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The ayurvedic approach to managing allergic rhinitis
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The ayurvedic approach to managing allergic rhinitis

An extensive guide to manage allergic rhinitis using ayurvedic principles, such as adjusting diet, promoting gut health, finding the right herb, and practising pranayama
Representational image| Shutterstock

Arun Kumar’s struggle with allergies began in his teens and worsened over time. “In the past, I have struggled with continuous sneezing and a runny nose, making it almost impossible for me to get a good night’s sleep,” says the 29-year-old.

Despite his efforts to fall asleep, he would wake up after just a few hours, feeling tired and groggy. It was like having a cold and cough every day, recalls Arun.

He initially tried finding relief by drinking warm fluids and herbal tea, taking hot baths, or applying warm compresses to his face. But despite these efforts, his symptoms persisted. He then consulted a physician and was diagnosed with allergic rhinitis at 18.

Understanding allergic rhinitis

Allergic rhinitis is characterised by inflammation of the nasal passages in response to allergens such as pollen, dust, pet dander, and mould.

“The inside lining of the nose swells in response to inhaling allergens. The symptoms range from mild to severe, such as a runny nose, continuous sneezing (especially when you wake up), an itchy nose or throat, and red, watery eyes,” says Dr Aishwarya P, associate professor, Pankajakasthuri Ayurveda Medical College, Thiruvananthapuram, Kerala. People can have allergies at different times of the year or when exposed to various allergens.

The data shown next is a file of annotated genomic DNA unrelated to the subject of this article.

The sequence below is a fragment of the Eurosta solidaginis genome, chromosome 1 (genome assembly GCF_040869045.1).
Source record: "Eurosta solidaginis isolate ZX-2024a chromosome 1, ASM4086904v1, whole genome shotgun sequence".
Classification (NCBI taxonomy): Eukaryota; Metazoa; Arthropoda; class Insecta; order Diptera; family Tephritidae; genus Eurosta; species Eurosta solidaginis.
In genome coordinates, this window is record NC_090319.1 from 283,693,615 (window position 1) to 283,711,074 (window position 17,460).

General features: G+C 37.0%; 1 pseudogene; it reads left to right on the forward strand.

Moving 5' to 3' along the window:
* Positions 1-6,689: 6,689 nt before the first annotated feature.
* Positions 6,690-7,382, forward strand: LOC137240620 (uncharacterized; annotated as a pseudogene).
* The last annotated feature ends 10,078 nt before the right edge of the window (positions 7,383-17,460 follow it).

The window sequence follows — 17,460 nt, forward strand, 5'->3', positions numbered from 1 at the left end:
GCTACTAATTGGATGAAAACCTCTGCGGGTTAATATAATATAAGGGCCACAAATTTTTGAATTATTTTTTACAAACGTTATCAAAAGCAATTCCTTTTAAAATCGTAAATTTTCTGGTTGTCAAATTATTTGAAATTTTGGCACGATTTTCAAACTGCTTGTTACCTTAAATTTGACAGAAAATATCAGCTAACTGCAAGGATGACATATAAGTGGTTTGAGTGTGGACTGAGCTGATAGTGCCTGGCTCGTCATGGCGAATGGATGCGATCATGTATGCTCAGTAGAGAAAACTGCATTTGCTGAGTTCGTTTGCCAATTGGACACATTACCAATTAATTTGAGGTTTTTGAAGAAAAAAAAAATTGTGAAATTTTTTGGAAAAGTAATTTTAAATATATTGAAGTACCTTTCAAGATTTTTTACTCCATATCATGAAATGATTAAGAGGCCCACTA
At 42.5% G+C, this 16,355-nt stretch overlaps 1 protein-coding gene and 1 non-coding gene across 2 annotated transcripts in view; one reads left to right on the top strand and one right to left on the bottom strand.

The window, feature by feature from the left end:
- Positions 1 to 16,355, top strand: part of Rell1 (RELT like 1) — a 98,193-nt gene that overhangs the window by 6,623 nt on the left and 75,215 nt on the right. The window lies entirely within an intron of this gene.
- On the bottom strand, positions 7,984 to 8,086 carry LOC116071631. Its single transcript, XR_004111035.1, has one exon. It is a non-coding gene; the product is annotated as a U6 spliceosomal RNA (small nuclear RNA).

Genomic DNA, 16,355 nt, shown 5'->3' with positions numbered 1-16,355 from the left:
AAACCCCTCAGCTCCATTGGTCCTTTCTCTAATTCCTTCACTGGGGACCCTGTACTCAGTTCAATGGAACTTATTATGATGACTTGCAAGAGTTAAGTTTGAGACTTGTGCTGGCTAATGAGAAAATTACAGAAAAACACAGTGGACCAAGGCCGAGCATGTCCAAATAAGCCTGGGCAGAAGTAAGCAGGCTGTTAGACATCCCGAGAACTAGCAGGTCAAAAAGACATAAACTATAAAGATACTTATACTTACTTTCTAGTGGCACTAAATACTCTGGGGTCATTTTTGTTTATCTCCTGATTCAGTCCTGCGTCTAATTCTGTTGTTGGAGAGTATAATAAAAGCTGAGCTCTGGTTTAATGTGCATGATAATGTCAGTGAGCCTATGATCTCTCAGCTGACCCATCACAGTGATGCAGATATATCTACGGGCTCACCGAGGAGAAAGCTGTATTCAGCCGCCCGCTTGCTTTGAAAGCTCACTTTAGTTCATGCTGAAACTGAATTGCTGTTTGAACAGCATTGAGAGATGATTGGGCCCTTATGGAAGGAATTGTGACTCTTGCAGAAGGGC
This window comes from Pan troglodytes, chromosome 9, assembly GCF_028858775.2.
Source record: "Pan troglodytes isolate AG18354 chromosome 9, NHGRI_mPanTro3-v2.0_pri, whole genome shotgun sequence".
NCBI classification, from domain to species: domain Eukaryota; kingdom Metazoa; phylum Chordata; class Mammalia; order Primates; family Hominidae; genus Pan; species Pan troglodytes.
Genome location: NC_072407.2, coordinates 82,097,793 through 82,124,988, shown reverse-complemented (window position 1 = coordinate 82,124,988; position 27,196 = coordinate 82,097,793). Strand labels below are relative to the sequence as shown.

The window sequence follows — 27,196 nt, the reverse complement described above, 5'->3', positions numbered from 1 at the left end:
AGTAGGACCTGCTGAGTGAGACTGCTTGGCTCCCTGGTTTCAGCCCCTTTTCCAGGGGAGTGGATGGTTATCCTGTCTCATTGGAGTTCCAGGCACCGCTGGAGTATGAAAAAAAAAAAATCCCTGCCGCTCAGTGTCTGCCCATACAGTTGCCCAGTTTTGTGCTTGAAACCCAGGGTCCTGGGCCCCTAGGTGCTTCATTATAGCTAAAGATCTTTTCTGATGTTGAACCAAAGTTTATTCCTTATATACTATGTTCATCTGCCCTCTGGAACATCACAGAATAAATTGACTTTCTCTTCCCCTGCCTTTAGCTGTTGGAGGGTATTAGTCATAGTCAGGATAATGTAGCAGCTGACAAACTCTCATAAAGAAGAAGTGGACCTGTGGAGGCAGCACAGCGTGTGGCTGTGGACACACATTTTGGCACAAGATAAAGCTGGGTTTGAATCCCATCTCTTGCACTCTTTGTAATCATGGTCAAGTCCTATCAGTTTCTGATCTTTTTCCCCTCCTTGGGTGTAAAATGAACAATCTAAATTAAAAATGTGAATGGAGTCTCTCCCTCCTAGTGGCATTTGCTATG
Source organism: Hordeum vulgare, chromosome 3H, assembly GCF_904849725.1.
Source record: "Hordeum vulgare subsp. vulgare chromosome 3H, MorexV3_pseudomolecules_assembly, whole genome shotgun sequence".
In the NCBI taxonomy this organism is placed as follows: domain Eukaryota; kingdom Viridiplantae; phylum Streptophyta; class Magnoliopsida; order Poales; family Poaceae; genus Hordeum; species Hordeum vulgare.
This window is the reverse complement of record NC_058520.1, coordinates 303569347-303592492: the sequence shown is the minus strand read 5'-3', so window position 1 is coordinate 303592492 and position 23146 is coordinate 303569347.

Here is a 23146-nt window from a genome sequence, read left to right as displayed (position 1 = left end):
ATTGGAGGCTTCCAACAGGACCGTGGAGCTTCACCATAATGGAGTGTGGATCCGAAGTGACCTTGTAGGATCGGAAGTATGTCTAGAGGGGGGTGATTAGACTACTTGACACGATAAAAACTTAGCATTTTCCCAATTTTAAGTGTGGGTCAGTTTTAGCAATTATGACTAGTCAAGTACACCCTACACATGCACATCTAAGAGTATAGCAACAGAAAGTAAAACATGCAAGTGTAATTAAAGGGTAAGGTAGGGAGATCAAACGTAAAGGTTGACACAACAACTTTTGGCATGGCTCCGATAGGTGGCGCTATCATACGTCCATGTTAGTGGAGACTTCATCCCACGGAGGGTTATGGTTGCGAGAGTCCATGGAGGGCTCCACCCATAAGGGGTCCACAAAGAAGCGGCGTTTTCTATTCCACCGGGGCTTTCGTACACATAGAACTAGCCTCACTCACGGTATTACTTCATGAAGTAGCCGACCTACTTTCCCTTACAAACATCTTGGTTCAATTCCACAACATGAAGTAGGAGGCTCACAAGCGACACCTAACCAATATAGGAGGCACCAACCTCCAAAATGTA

Tackle the trigger

“To manage the symptoms, I was asked to identify the source of the allergy and to avoid the allergens. Later, I found out that dust was the primary cause of the symptoms, as even small amounts of it were causing discomfort,” Arun told Happiest Health.

“Identifying the type of allergy one suffers from is the first step towards managing the condition,” says Dr Aishwarya. As obvious as it may seem, avoiding exposure to a particular allergen can give one’s body an important rest from the over-active immune response at the root of the allergy.